Troubling Trends in the Employee-Employer Relationship

Only one out of every two employees at your company is satisfied, and most simply think they deserve more.

According to a new Spherion study, 29% of workers say their company has put less effort into retaining employees and only 13% have put in more effort to keep them on the job.

Many employees say the most attractive workplaces are those that help them meet family obligations through the use of flex-time, job sharing, telecommuting, and other work/life balance programs.

However, Spherion’s fifth Emerging Workforce Study of 3,152 employed adults found a disconnect over the effectiveness of various employee retention tactics such as financial compensation, benefits, and work/life balance programs.

For example, over 75% view healthcare benefits or compensation as most crucial to retention, whereas only 34% and 26%, respectively, are currently satisfied with how their companies actually implement these components of their job.

Creativity and Participation

Recruiters, at least, seem to understand this dilemma among workers. In a weekly poll conducted last month by ERE, 29% of recruiters voted that flexible work schedules were the best way to improve productivity and cut turnover. Another 26% voted that benefits/compensation were the keys to these issues.

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“It is imperative employers not only understand, but adapt accordingly to their employees’ evolving needs and attitudes toward work if they intend to maintain current talent levels through skill shortages,” Spherion chief executive officer Roy Krause said in a release.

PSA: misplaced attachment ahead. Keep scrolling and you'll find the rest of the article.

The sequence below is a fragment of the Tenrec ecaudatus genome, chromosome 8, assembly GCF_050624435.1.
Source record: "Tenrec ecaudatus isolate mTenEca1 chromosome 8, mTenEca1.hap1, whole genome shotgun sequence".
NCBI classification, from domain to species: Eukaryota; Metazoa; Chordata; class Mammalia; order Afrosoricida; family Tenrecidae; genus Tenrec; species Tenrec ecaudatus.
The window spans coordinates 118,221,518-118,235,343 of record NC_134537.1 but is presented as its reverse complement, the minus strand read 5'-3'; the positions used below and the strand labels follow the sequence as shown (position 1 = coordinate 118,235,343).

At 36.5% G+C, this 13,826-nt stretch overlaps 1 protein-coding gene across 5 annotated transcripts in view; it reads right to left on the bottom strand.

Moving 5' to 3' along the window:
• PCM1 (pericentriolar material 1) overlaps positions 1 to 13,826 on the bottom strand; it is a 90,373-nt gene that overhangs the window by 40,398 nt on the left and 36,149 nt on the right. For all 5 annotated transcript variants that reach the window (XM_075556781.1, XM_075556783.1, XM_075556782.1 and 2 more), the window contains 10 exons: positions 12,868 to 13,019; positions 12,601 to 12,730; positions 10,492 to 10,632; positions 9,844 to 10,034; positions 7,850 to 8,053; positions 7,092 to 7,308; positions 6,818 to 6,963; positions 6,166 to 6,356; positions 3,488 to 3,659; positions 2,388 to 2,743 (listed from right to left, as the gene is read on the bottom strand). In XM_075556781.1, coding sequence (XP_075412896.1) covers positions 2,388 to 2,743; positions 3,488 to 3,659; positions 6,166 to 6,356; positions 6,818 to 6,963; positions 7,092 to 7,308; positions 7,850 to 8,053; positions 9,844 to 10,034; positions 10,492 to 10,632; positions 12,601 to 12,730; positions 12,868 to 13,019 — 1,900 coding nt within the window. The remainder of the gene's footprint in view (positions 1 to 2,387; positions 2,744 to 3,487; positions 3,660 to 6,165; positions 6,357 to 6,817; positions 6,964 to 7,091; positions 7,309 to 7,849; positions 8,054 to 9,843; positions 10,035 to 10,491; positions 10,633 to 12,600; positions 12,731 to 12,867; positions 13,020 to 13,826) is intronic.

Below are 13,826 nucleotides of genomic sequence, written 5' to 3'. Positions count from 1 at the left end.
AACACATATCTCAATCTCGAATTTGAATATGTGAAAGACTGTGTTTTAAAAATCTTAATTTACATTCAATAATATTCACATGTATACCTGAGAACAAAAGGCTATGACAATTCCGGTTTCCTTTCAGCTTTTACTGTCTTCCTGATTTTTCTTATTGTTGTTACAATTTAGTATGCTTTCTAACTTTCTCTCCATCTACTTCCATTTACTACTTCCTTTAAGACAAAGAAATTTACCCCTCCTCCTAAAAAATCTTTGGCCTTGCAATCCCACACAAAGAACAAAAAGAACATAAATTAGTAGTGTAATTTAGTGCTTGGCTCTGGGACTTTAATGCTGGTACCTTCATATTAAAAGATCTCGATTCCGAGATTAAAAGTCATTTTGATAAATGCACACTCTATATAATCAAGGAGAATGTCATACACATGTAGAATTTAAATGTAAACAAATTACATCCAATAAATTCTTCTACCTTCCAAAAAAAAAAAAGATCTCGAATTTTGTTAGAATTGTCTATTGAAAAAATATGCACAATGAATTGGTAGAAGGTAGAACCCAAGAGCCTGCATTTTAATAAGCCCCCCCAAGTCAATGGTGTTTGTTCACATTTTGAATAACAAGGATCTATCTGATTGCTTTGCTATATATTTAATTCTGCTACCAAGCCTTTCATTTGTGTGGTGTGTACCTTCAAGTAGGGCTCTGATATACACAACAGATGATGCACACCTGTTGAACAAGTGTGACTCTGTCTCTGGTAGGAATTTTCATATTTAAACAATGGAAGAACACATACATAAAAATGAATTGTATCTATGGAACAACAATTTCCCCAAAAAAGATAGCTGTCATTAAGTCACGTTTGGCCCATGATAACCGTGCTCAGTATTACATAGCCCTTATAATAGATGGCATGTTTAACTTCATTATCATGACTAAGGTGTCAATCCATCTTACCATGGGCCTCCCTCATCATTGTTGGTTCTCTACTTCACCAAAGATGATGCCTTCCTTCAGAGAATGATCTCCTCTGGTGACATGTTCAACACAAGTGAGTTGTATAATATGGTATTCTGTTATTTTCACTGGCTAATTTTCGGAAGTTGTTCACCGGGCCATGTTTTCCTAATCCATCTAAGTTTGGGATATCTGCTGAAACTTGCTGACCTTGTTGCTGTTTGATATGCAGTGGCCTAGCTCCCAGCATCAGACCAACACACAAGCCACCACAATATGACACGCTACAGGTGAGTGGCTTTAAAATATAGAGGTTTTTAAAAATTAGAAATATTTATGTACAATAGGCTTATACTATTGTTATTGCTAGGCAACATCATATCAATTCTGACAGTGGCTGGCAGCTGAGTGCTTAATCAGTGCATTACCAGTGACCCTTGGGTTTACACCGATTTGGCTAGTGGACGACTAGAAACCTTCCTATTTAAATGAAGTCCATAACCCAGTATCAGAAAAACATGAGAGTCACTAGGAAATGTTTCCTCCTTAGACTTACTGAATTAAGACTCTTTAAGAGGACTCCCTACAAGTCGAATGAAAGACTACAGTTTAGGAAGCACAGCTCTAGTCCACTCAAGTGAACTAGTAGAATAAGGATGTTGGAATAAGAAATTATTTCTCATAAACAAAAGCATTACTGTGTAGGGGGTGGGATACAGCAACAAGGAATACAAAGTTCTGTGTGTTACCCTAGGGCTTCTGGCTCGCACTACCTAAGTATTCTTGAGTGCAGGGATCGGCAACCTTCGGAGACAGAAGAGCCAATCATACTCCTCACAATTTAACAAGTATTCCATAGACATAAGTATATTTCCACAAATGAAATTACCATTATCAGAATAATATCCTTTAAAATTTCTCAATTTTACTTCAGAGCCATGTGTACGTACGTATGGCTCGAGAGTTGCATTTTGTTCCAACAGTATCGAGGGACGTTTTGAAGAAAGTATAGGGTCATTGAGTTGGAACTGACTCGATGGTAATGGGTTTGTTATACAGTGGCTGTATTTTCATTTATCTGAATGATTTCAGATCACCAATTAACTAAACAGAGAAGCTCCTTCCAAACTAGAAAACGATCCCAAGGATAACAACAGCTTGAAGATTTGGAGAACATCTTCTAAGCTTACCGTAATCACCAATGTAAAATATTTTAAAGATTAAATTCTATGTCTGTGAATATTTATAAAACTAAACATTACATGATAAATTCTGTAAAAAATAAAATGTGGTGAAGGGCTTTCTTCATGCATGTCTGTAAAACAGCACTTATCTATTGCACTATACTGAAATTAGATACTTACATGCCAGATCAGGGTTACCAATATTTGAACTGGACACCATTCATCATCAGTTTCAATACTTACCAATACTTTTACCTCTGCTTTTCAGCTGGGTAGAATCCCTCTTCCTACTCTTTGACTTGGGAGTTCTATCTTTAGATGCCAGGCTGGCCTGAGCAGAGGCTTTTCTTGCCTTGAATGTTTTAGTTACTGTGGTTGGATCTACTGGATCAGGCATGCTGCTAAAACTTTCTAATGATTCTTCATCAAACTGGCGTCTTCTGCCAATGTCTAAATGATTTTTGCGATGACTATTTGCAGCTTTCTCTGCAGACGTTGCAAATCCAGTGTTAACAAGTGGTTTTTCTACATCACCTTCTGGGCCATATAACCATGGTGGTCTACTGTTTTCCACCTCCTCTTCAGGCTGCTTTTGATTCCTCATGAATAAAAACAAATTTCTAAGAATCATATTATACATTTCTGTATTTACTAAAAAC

“While employees are definitely redefining their idea of ‘career success’ and putting a premium on things like work/life balance programs, providing comprehensive benefits, commensurate financial compensation, and a secure work environment that fosters creativity and participation will always be critical to long-term employee retention,” said Krause.

By the Numbers

The study also dug up the following employee attitudes:

  • 96% of workers prefer jobs that allow them to think creatively.
  • 91% of workers prefer jobs that require an innovative approach to tasks.
  • 64% of workers say their level of commitment to their employer is based on the promise of long-term job security.
  • 62% of workers say they have confidence in making a living outside of the traditional/corporate work structure and becoming a contractor, free agent or contingent worker (an increase of eight percentage points from 2003).
  • 31% of workers plan to look for a new job in the next year.
  • 61% of workers plan to work until they are 65 or older.
  • 37% of workers say they don’t have the training needed to meet their career goals.

Elaine Rigoli has nearly 15 years of experience managing content and community for various B2B and consumer websites. Elaine has written thousands of business and technology articles and has been quoted in The Wall Street Journal and eWeek, among other publications.

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